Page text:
“I spent an entire year applying to jobs without one referral,” Raulerson said. Fortunately, leadership at U.S. Army Corps of Engineers in Korea was kind enough to extend her leave without pay status since their duty station was remote and far from civilization, and she wasn’t able to gain employment in the first year. According to the G-1 resource guide, if a military spouse is still on LWOP, she has more options to apply for jobs as a current civilian in addition to jobs marked open to spouses.

Eventually, she did find a position—a program analyst at Headquarters, National Training Center, in the G-8 Manpower Office supporting travel and the Mass Transportation Benefit Program—but this was still not the contracting position that she was hoping for, nor did she ever see a position in the field open up.


It wasn’t until moving to Fort Leavenworth, Kansas, after a four-year gap, that she finally found an opening into the contracting career field again, with U.S. Army Mission and Installation Contracting Command.

“Contracting at Fort Leavenworth was much different from contracting at MDA, but I was happy to learn something new,” she said. “MICC has a wonderful military spouse transfer program that I am more than grateful for. I was able to apply for contracting positions at our next duty station and be transferred to where I am now.”

Raulerson, now a contract specialist with MICC at Fort Campbell, Kentucky, explained how being able to transfer provided her with “built-in” rotations that broadened her skills. At MDA she was working on major weapons systems, at Fort Leavenworth she purchased information technology supplies and services, and at Fort Campbell she is now perfecting her skills in construction contracting.

Expanding transfer programs to both civilian and military spouses has proven successful in retaining a trained and capable workforce. In 2020, Army Materiel Command successfully renamed and expanded its former child care-employee-centric Nonappropriated Fund Civilian Employment Assignment Tool to cover 90 percent of all NAF-employed spouses, although it still excludes higher career level and supervisor positions. The number of Army NAF employees eligible for the program increased from 7,000 to 22,000.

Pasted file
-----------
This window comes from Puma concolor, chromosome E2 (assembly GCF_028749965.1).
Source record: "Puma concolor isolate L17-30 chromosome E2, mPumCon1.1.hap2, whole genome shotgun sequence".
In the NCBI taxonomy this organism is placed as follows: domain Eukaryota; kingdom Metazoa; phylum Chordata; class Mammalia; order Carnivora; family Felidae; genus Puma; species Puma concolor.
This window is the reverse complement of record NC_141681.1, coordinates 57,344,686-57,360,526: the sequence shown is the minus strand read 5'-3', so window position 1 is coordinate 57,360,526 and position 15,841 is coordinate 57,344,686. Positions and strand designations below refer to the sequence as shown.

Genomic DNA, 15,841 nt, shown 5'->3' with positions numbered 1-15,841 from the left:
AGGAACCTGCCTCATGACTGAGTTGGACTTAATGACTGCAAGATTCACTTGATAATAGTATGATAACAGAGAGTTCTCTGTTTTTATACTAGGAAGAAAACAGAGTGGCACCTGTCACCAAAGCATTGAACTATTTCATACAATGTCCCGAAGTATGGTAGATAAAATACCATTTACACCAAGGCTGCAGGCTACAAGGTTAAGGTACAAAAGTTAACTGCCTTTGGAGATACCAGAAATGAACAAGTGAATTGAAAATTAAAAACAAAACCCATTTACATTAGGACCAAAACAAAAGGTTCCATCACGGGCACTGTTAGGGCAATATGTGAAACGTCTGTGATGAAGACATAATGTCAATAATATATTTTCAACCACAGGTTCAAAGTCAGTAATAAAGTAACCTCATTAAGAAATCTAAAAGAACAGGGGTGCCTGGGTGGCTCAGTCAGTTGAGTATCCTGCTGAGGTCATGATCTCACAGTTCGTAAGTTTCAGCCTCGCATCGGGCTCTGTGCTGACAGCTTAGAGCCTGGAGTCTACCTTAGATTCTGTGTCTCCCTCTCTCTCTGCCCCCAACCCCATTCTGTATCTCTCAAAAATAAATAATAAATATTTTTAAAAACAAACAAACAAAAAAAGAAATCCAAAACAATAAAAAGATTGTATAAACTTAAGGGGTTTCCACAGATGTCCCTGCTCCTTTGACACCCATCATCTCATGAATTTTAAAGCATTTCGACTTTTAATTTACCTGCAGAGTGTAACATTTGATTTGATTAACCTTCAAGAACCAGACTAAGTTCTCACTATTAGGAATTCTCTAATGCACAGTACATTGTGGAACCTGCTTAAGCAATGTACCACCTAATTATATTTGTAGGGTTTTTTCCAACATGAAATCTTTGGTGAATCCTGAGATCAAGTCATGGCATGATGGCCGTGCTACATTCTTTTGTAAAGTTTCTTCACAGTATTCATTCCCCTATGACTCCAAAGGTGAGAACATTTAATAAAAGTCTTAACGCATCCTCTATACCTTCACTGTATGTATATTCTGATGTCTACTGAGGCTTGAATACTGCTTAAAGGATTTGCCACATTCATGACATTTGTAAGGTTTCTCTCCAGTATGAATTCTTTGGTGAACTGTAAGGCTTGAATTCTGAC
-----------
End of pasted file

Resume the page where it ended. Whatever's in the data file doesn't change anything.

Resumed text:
In addition to expanding transfer programs, remote job opportunities are another realistic solution DOD has already used while sustaining support of mission requirements. Continuing and expanding DOD remote positions, to spouses and to the public, that have been remote since the COVID-19 pandemic would allow family members to apply and keep their jobs when it is time to move within the U.S. and to approved overseas locations. Currently, domestic employee teleworking overseas agreements are rare, citing cost and security as factors. However, staying remote could cost-effectively assist the military in filling gaps for recruitment shortcomings. The Army fell short on 2022 recruitment goals by 25 percent, according to an October CNBC article.

The workforce demonstrated remote capabilities during the COVID-19 pandemic, which forced government and industry offices to find ways to continue their missions 100 percent digitally or in hybrid formats. DOD continued to meet mission requirements and provided new and improved ways of doing business, for example, remote training capabilities for foreign military sales programs (see “Perseverance is Key” on AL&T News). Going remote also increased employee productivity, engagement and overall civilian workforce satisfaction with leadership.